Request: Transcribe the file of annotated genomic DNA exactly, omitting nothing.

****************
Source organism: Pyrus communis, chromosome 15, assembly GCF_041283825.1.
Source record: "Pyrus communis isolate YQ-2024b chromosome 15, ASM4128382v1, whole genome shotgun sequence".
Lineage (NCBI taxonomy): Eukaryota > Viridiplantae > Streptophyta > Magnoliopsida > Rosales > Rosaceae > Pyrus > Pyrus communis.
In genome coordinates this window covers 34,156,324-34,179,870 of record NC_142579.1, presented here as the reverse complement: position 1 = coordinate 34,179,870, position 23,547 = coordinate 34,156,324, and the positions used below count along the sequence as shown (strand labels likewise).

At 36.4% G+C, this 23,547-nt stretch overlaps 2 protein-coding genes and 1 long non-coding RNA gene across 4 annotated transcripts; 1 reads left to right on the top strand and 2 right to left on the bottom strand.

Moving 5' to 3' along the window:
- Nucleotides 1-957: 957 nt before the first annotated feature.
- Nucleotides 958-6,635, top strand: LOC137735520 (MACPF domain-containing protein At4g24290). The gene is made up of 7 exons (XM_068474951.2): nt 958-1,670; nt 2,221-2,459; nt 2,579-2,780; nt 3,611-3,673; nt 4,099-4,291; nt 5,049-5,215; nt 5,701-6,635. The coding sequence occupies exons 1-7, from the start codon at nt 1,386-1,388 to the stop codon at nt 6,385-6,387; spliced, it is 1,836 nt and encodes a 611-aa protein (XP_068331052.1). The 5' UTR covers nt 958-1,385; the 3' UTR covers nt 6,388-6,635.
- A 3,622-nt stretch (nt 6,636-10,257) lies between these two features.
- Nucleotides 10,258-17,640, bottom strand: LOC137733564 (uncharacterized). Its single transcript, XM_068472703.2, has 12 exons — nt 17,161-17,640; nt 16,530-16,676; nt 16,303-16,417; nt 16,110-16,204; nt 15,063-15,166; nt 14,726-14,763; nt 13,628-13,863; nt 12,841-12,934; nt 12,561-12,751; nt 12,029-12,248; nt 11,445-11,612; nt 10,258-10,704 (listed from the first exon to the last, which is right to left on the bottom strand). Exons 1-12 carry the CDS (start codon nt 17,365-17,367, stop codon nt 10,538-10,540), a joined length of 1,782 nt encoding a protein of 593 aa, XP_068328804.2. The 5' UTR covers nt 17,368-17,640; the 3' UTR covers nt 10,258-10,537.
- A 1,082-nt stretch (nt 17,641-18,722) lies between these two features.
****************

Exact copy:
Source organism: Pyrus communis, chromosome 15, assembly GCF_041283825.1.
Source record: "Pyrus communis isolate YQ-2024b chromosome 15, ASM4128382v1, whole genome shotgun sequence".
Lineage (NCBI taxonomy): Eukaryota > Viridiplantae > Streptophyta > Magnoliopsida > Rosales > Rosaceae > Pyrus > Pyrus communis.
In genome coordinates this window covers 34,156,324-34,179,870 of record NC_142579.1, presented here as the reverse complement: position 1 = coordinate 34,179,870, position 23,547 = coordinate 34,156,324, and the positions used below count along the sequence as shown (strand labels likewise).

At 36.4% G+C, this 23,547-nt stretch overlaps 2 protein-coding genes and 1 long non-coding RNA gene across 4 annotated transcripts; 1 reads left to right on the top strand and 2 right to left on the bottom strand.

Moving 5' to 3' along the window:
- Nucleotides 1-957: 957 nt before the first annotated feature.
- Nucleotides 958-6,635, top strand: LOC137735520 (MACPF domain-containing protein At4g24290). The gene is made up of 7 exons (XM_068474951.2): nt 958-1,670; nt 2,221-2,459; nt 2,579-2,780; nt 3,611-3,673; nt 4,099-4,291; nt 5,049-5,215; nt 5,701-6,635. The coding sequence occupies exons 1-7, from the start codon at nt 1,386-1,388 to the stop codon at nt 6,385-6,387; spliced, it is 1,836 nt and encodes a 611-aa protein (XP_068331052.1). The 5' UTR covers nt 958-1,385; the 3' UTR covers nt 6,388-6,635.
- A 3,622-nt stretch (nt 6,636-10,257) lies between these two features.
- Nucleotides 10,258-17,640, bottom strand: LOC137733564 (uncharacterized). Its single transcript, XM_068472703.2, has 12 exons — nt 17,161-17,640; nt 16,530-16,676; nt 16,303-16,417; nt 16,110-16,204; nt 15,063-15,166; nt 14,726-14,763; nt 13,628-13,863; nt 12,841-12,934; nt 12,561-12,751; nt 12,029-12,248; nt 11,445-11,612; nt 10,258-10,704 (listed from the first exon to the last, which is right to left on the bottom strand). Exons 1-12 carry the CDS (start codon nt 17,365-17,367, stop codon nt 10,538-10,540), a joined length of 1,782 nt encoding a protein of 593 aa, XP_068328804.2. The 5' UTR covers nt 17,368-17,640; the 3' UTR covers nt 10,258-10,537.
- A 1,082-nt stretch (nt 17,641-18,722) lies between these two features.